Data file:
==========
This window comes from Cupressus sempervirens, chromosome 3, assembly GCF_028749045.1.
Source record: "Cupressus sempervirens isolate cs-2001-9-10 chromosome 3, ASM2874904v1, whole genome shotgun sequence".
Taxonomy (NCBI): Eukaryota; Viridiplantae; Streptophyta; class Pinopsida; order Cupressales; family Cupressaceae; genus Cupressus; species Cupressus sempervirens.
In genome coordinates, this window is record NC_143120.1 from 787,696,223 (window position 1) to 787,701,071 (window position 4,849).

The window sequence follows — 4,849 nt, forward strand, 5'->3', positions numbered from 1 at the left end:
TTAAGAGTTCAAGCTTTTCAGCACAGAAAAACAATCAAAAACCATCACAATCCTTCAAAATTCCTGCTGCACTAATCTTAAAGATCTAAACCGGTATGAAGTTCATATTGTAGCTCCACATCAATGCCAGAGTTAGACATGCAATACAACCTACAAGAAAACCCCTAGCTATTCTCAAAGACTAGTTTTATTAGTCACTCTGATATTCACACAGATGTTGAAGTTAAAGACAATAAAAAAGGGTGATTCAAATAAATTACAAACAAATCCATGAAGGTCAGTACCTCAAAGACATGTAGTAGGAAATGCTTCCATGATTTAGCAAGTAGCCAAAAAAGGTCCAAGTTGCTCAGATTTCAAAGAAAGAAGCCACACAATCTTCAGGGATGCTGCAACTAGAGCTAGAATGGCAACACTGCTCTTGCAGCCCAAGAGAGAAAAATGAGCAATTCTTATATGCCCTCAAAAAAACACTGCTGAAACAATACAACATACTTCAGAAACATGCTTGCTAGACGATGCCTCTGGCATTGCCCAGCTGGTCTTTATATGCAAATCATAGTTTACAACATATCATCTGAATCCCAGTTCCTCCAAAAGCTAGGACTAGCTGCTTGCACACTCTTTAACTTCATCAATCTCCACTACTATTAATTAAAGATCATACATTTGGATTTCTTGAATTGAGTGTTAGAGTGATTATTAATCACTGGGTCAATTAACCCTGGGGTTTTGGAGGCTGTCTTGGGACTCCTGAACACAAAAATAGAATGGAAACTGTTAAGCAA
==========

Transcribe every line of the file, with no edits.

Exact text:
This window comes from Cupressus sempervirens, chromosome 3, assembly GCF_028749045.1.
Source record: "Cupressus sempervirens isolate cs-2001-9-10 chromosome 3, ASM2874904v1, whole genome shotgun sequence".
Taxonomy (NCBI): Eukaryota; Viridiplantae; Streptophyta; class Pinopsida; order Cupressales; family Cupressaceae; genus Cupressus; species Cupressus sempervirens.
In genome coordinates, this window is record NC_143120.1 from 787,696,223 (window position 1) to 787,701,071 (window position 4,849).

The window sequence follows — 4,849 nt, forward strand, 5'->3', positions numbered from 1 at the left end:
TTAAGAGTTCAAGCTTTTCAGCACAGAAAAACAATCAAAAACCATCACAATCCTTCAAAATTCCTGCTGCACTAATCTTAAAGATCTAAACCGGTATGAAGTTCATATTGTAGCTCCACATCAATGCCAGAGTTAGACATGCAATACAACCTACAAGAAAACCCCTAGCTATTCTCAAAGACTAGTTTTATTAGTCACTCTGATATTCACACAGATGTTGAAGTTAAAGACAATAAAAAAGGGTGATTCAAATAAATTACAAACAAATCCATGAAGGTCAGTACCTCAAAGACATGTAGTAGGAAATGCTTCCATGATTTAGCAAGTAGCCAAAAAAGGTCCAAGTTGCTCAGATTTCAAAGAAAGAAGCCACACAATCTTCAGGGATGCTGCAACTAGAGCTAGAATGGCAACACTGCTCTTGCAGCCCAAGAGAGAAAAATGAGCAATTCTTATATGCCCTCAAAAAAACACTGCTGAAACAATACAACATACTTCAGAAACATGCTTGCTAGACGATGCCTCTGGCATTGCCCAGCTGGTCTTTATATGCAAATCATAGTTTACAACATATCATCTGAATCCCAGTTCCTCCAAAAGCTAGGACTAGCTGCTTGCACACTCTTTAACTTCATCAATCTCCACTACTATTAATTAAAGATCATACATTTGGATTTCTTGAATTGAGTGTTAGAGTGATTATTAATCACTGGGTCAATTAACCCTGGGGTTTTGGAGGCTGTCTTGGGACTCCTGAACACAAAAATAGAATGGAAACTGTTAAGCAA